European Chemicals Agency Targets Critical Battery Raw Material

DISCLAIMER: All opinions in this column reflect the views of the author(s), not of EURACTIV Media network.

Promoted content

Credit: © iStock

As the EU continues to develop its battery strategy as part of delivering a low carbon future, a range of technologies will form part of Europe’s battery eco-system. These must include advanced lead batteries that are very important in meeting Europe’s Green Deal objectives, supporting automotive and energy storage industries with products that are manufactured and recycled by EU companies.

Nearly all lead batteries in the EU are collected at the end of life, and this post-consumer waste becomes the raw material used to make new batteries. In fact, up to 80% of a typical EU manufactured lead battery is composed of recycled materials collected in Europe.

This is a clear success story for the circular economy principle.

A new report by EBP has found that the EU’s lead battery industry – from manufacturers to recyclers, to mining companies and equipment suppliers – supports no less than 184,000 direct and indirect jobs and delivers 36.5 billion euros in “overall economic impact.”

Yet the lead battery value chain, along with other companies and products that rely on lead may face a serious risk from a new regulatory development that is neither proportionate, nor particularly effective in the management of risks to human health and the environment given the existence in the EU of a plethora of regulation that already addresses lead exposures.

The European Chemicals Agency (ECHA) has just announced that it plans to include lead metal on its eleventh list of substances recommended for REACH authorisation – a process designed to facilitate substitution of Substances of Very High Concern and ultimately establish a sunset date for any existing uses.

All this just as the EU institutions and Member States are working hard to make Europe a centre of excellence for battery production and adoption of a circular economy.

Industry leaders describe the REACH authorisation proposal – currently subject to public consultation – as a good example of a regulatory action that will deliver little additional benefits in reducing risk but will create a good deal of business uncertainty, reducing investments in Europe and impeding strategic planning, policy goals and decision-making.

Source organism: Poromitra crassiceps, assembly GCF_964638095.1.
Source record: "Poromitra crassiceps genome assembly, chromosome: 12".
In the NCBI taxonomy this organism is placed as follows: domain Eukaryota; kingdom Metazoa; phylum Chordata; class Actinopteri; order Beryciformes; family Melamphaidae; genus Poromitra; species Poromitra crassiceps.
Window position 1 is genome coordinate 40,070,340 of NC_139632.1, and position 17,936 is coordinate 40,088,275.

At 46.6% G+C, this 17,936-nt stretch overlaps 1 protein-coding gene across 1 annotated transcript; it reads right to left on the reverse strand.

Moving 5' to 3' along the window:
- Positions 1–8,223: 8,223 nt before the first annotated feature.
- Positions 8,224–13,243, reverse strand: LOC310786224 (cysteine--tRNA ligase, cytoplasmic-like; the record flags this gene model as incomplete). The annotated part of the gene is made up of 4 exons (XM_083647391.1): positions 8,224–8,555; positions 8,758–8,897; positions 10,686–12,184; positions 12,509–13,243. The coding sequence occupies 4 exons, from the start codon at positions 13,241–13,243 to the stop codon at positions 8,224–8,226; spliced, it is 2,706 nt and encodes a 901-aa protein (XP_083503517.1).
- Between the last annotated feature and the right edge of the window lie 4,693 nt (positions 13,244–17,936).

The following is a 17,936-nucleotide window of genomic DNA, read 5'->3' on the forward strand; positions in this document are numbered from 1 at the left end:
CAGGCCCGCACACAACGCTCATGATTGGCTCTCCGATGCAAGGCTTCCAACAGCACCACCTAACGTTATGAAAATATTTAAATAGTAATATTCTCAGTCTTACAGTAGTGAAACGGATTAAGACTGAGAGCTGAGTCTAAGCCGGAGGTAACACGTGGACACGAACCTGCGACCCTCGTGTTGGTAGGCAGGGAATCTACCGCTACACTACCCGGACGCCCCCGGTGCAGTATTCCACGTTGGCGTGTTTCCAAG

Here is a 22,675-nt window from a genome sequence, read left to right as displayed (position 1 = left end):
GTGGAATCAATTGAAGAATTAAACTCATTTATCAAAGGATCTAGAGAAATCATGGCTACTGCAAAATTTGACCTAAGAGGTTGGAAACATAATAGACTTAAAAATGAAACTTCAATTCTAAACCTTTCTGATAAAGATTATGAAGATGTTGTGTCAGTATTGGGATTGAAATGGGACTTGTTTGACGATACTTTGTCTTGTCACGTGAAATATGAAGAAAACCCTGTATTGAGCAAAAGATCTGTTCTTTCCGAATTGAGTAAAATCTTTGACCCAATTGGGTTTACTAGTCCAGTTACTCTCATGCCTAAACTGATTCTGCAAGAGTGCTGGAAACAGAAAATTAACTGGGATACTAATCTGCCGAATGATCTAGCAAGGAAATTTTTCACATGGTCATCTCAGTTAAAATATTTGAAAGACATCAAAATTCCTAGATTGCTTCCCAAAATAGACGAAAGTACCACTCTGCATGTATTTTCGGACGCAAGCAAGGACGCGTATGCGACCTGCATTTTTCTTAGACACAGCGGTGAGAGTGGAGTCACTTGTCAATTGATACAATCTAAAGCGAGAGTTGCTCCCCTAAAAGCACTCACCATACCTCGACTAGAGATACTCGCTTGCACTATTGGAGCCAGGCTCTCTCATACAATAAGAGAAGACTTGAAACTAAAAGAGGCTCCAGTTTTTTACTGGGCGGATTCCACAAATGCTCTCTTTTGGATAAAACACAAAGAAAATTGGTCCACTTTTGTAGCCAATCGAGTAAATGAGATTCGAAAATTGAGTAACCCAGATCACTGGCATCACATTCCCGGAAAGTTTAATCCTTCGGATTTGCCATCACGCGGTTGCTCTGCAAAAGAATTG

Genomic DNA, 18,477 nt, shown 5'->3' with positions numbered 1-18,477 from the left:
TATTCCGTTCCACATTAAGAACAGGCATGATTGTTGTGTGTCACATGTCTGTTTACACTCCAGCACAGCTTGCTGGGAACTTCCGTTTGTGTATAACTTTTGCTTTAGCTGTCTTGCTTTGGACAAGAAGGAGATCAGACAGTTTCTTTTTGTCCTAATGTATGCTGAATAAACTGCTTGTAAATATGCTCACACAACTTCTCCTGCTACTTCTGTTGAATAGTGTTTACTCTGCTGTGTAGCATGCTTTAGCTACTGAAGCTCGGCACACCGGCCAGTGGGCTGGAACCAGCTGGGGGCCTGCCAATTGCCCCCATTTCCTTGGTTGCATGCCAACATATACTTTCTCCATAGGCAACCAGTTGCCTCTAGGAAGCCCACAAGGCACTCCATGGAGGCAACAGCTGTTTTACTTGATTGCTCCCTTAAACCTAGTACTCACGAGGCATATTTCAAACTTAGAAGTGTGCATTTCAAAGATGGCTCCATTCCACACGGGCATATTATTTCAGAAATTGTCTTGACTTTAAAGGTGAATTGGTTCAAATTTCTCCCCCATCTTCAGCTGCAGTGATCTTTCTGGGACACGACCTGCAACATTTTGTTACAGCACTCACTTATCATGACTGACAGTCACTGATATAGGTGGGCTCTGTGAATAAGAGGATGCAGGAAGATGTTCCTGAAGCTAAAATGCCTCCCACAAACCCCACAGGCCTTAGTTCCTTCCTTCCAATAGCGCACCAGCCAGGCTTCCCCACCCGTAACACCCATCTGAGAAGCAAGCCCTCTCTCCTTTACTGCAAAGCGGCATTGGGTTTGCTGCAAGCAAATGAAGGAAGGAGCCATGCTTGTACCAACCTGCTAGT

They say ECHA’s proposal is significant because lead matters to Europe’s economy and society in ways that are little known or understood by policymakers.

The biggest volume user of lead metal, approximately 90% of the total EU demand, is the lead battery industry. These are batteries that not only start combustion engine vehicles, but provide energy saving functionality in hybrids and critical back-up power for safety systems in electric vehicles. They are batteries that deliver uninterrupted power supply to hospitals and data centres; power forklift trucks and boats; and even provide energy storage for renewables from solar to wind power.

The President of Europe’s automotive and industrial battery industry body, EUROBAT, and CEO of Germany-based battery manufacturer Hoppecke, Dr Marc Zoellner said: “We are proud that in Europe we produce high quality advanced lead batteries that support electrification and decarbonisation throughout the economy – we do so with the highest recycling rates anywhere and in state of the art facilities meeting some of the most stringent health and environmental regulations in the world. This is an industry that forms part of Europe’s centre of excellence in batteries and we need regulation that’s both effective and proportionate

“REACH authorisation of lead metal is both ineffective and counter-productive and it would stifle innovation and further investment in Europe. This is why we are calling on Member States and the European Commission to consider more appropriate measures.”

And lead matters to a whole host of essential products and services beyond batteries. There are more than 20 essential uses of lead in the aeronautics industries, while lead-based radiation protection is currently the most effective, sustainable and cost-efficient way to safeguard the use of medical imaging today.

The carrier metal properties of lead make it an efficient and effective enabler for the recycling of a broad range of non-ferrous metals, from the critical raw material gallium used in mobile phones and solar panels, to precious metals including gold, and even platinum used in automotive catalytic converters.

Roland Harings, Group CEO of Aurubis, which is a leading producer of essential metals and raw materials for manufacturers in Europe, explained: “There is a need to secure the future safe use of lead, otherwise, Europe will not be able to produce and recycle strategic metals for the green transition and will incur a loss to a home-grown metals recycling industry which is in fact one of the most advanced and efficient in the world.”

The International Lead Association and the Lead REACH Consortium, which represents over 90 companies, have published a position paper detailing how lead metal supports many sectors critical for delivering Green Deal objectives such as carbon neutrality and circular economy, and calls for policy makers to recognise the already extensive framework of EU legislation designed to mitigate risk to human health and the environment. The Industry Groups propose that any residual risks should be managed by more targeted regulatory interventions that would not have the business impact or bureaucracy presented by REACH authorisation.

Read more from over 40 sectors on the vital, safe and sustainable use of lead in their industries and why lead matters for Europe’s future

Read more on Europe’s innovative, low carbon lead battery value chain

Subscribe to our newsletters